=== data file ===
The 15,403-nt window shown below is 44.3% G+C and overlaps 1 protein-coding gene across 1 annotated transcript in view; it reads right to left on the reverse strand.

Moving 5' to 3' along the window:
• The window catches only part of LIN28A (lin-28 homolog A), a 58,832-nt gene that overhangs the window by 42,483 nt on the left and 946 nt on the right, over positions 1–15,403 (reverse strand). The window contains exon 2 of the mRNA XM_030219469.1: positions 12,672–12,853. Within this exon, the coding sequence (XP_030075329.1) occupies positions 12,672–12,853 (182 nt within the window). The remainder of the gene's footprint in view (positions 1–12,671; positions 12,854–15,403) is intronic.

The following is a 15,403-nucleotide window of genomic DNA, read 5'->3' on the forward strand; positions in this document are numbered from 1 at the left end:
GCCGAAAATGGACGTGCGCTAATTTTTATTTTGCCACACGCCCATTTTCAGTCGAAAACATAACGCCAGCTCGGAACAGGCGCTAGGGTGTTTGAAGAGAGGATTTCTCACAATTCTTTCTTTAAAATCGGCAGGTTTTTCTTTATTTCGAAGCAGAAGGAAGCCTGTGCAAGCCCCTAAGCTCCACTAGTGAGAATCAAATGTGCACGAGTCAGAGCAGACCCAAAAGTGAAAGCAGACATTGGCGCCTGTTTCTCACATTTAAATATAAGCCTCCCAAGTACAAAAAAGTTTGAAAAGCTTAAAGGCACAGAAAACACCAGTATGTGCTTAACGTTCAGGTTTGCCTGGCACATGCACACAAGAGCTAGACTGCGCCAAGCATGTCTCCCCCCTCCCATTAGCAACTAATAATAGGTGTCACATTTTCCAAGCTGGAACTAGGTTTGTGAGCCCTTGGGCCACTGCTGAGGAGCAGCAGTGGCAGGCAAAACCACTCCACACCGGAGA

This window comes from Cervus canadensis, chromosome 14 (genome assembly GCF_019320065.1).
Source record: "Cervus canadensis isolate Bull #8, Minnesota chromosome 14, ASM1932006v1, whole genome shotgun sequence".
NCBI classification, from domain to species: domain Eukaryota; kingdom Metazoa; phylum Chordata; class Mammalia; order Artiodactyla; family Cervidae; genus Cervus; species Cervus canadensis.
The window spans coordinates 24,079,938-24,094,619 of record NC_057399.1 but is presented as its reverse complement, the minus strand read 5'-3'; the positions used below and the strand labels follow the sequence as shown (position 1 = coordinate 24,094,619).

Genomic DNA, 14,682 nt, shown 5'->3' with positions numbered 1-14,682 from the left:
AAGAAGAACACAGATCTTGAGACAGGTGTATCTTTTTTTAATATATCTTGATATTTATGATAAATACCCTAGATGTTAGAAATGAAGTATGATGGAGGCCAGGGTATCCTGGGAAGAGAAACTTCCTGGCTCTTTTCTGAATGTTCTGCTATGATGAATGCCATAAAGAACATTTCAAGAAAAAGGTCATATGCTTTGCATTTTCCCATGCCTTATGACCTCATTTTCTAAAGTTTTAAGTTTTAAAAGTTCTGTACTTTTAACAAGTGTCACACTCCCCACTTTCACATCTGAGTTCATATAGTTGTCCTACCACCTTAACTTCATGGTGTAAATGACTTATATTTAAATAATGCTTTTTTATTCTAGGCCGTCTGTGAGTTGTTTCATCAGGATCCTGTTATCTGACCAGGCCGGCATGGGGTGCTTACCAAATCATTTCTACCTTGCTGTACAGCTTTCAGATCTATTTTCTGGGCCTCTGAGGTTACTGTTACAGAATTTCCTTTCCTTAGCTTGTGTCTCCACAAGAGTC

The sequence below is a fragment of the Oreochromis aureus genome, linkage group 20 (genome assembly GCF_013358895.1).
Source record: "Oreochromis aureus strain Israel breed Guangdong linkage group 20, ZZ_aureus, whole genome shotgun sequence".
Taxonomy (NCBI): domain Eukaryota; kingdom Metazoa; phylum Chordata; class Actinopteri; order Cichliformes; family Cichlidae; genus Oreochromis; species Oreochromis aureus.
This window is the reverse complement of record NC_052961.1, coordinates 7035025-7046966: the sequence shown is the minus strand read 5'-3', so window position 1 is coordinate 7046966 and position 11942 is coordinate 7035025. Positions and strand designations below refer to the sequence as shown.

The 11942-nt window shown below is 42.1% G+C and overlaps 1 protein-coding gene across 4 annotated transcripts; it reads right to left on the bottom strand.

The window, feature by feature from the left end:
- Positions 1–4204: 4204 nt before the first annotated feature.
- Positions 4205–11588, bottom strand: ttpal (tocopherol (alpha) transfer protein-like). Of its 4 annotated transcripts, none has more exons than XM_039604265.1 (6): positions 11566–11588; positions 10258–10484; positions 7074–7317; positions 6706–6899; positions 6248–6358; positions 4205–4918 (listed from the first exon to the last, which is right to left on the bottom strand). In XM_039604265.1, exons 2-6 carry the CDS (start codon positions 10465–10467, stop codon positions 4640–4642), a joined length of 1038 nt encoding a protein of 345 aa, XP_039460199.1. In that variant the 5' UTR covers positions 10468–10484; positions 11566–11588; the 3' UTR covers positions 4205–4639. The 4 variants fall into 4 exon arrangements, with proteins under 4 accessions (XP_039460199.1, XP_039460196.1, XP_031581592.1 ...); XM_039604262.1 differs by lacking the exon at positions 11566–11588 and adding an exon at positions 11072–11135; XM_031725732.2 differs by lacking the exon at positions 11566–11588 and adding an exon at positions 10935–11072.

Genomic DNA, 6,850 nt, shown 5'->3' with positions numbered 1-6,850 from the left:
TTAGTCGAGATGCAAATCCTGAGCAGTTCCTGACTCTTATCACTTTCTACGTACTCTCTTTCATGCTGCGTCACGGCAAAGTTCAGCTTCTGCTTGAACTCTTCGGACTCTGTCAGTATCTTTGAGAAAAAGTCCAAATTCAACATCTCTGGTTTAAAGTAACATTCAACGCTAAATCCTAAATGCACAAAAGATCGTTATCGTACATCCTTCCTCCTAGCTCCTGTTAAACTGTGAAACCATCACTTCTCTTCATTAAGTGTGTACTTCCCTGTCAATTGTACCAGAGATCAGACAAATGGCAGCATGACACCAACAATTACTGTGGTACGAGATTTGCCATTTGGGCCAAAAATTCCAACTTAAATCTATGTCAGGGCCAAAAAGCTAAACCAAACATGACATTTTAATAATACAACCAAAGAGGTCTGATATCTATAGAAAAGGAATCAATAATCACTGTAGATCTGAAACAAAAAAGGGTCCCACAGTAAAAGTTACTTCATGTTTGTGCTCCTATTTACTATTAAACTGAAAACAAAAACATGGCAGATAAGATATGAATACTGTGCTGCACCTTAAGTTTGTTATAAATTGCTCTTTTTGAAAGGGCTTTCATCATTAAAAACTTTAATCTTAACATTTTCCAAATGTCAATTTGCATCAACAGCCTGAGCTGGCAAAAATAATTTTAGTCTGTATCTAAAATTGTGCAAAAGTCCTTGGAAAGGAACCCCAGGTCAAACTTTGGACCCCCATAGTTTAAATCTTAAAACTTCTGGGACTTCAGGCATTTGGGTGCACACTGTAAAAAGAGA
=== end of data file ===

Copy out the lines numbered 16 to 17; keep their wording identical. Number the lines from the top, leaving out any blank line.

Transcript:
The 11942-nt window shown below is 42.1% G+C and overlaps 1 protein-coding gene across 4 annotated transcripts; it reads right to left on the bottom strand.

The window, feature by feature from the left end: